The California Senate passed a bill Monday that would require public institutions of higher learning to offer free abortion pills to their students — a bill that, if it becomes law, will be the first of its kind in the nation.
According to LifeNews.com, the legislation mandates that, by 2022, all Golden State universities and community colleges make abortion drugs available to students through the first 10 weeks of pregnancy, covering the cost of the drugs as part of their student health-insurance plans. In the meantime, reports the Daily Caller, schools would be required “to provide transportation to an abortion facility or to arrange an abortion for students requesting the procedure.”
The Associated Press describes the process of drug-induced abortion as follows: “One medication is administered in the clinic and a patient is given a second drug to take later at home. The medications induce bleeding similar to a miscarriage, according to legislative records.”
That sounds harmless enough, but as LifeNews points out, “The abortion pills are responsible for the deaths of dozens of women worldwide, including several in the United States; and they have injured at least 1,100 women in the United States, according to 2006 figures from the FDA. A Planned Parenthood study admits at least one woman is seriously injured from the abortion pills daily.” In addition, asserted California Family Council CEO Jonathan Keller, the drugs can cause “psychological anguish that could last a lifetime.”
The bill’s author, Democratic Senator Connie Leyva, told the AP, “I firmly believe that all students should be able to decide what to do with their own bodies and when to factor a family into their life. After all, women do not lose the constitutional right to end a pregnancy simply because they are a college student.”
There are a few false assumptions in Levya’s statement. First, abortion isn’t simply about a woman’s own body; it is about snuffing out the life of another human being within it. Second, the “constitutional right” to abortion was a fabrication cooked up by activist Supreme Court justices in 1973; even Justice Harry Blackmun’s former clerk Edward Lazarus has stated that the Roe v. Wade decision, which Blackmun wrote, is “basically indefensible.” Third, even if such a right did exist, it would not follow that taxpayers should be forced to pay for abortions, particularly if they are opposed to the practice.
According to the AP, “The bill’s sponsors estimate that 10 to 17 women would seek a medication abortion per month on each UC [University of California] campus, and nine to 15 at each CSU [California State University] school.” With UC having 10 campuses and CSU having 24, that works out to an estimated 316 to 530 taxpayer-funded abortions a month — and that doesn’t even include community colleges.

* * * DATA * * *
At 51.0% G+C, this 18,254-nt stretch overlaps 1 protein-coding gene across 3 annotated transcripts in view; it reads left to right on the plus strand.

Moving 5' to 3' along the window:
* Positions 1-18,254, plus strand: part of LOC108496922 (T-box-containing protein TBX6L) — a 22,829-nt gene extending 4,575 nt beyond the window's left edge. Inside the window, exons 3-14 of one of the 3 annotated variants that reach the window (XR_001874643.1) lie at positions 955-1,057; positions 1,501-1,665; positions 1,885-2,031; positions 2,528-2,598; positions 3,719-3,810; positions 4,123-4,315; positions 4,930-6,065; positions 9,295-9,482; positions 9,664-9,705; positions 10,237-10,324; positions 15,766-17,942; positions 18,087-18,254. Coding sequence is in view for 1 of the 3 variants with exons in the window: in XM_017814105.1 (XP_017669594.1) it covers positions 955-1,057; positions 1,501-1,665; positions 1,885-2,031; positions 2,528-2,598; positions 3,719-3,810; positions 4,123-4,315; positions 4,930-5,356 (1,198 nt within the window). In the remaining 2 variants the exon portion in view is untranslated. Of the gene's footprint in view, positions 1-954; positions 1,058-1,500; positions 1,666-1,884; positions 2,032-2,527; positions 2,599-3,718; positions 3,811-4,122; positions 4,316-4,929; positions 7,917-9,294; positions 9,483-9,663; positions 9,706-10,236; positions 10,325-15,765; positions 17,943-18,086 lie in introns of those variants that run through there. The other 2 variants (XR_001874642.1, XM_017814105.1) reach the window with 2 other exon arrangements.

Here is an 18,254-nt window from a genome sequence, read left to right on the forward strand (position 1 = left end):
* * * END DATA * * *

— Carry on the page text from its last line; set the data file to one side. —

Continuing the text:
In order to become law, the bill has to pass the state Assembly, which is controlled by Democrats, and be signed by Governor Jerry Brown, also a Democrat. The bill therefore stands a good chance of finding its way onto the books, though cost considerations could possibly doom it.
According to the AP, the bill’s implementation costs have been estimated between $14 million and $34 million. However, three pro-abortion organizations — the San Francisco-based Tara Foundation, the Women’s Foundation of California, and a third that wishes to remain anonymous — have offered to cover those costs.
Long-term costs could pose a bigger problem. None of the UC and CSU campuses currently offers abortion pills; and “CSU officials worry the mandate would impose severe costs for liability insurance, safety improvements, medical training and round-the-clock phone support for medical emergencies,” wrote the AP.
Whether or not the bill becomes law, one thing is clear: It is not being pushed by college women who see a need for it but by pro-abortion ideologues. No other state in the union has such a law, and only one of 139 schools that responded to a 2015 survey from the American College Health Association offers onsite abortion drugs.
Still, it hardly comes as a surprise, because, in the words of LifeNews, “California laws already are some of the most hostile to unborn babies in the world.” They may well become even more hostile in the near future.